September 11, 2016
Hardship On The Increase: The Good, The Bad and The Ugly
To say that Nigerians are literally buckling under the excruciating weight of the economic recession which has made life very difficult for many is certainly stating the obvious.
From the backstreets of Idi Araba in Mushin, to Broad Street in Lagos to Onitsha Main Market in Anambra State to Owode Market in Kwara to Kaura Namoda in Zamfara to Kakuri in Kaduna, Sabon Gari in Kano, Ikot Epkene in Akwa Ibom, the narrative that resonates everywhere is hardship.
The Nation's Ibrahim Apekhade Yusuf reports that the situation is one of melancholy and dejection.
The angst is glaring as Nigerians feel the pains of increasing hard times.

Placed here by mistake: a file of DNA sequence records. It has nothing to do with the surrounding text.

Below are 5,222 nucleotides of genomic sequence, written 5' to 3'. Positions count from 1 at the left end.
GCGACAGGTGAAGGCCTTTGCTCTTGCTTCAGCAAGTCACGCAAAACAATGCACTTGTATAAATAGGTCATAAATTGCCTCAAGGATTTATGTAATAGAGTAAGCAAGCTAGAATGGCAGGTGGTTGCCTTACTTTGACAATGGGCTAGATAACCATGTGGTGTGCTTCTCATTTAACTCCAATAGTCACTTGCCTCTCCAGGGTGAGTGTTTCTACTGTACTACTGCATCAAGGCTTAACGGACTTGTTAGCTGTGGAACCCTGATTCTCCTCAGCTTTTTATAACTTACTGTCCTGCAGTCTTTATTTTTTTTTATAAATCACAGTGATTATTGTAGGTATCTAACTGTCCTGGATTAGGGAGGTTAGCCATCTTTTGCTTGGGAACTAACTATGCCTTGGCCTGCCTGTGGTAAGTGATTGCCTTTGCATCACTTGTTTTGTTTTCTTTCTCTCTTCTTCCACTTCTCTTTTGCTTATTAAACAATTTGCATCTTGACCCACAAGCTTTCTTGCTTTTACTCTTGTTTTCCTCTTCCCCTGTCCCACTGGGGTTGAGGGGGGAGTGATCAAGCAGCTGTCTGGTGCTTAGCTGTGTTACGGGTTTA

It is instructive to note that ever before the Minister of Finance, Kemi Adeosun, officially confirmed that the country was ‘technically in recession,’ in mid July, Nigerians had been bemoaning their fate as they tackled the challenge of cost of fuel, epileptic power supply amidst increase in electricity tariff, hike in cost of food, goods and services, skyrocketing exchange rate of the naira to a dollar, backlog of unpaid salaries and mass retrenchment of workers.
Of course, as to be expected, the government kept repeating that the tide would turn once the 2016 budget was passed and the second half of the year would be better for the country and its citizens.
After President Muhammadu Buhari eventually signed the budget on May 6, he raised the hopes of turnaround with the injection of government funds across critical sectors of the economy.
But four months shy away from the end of the year, the reality is that Nigerians are yet to get their lives back on an even keel.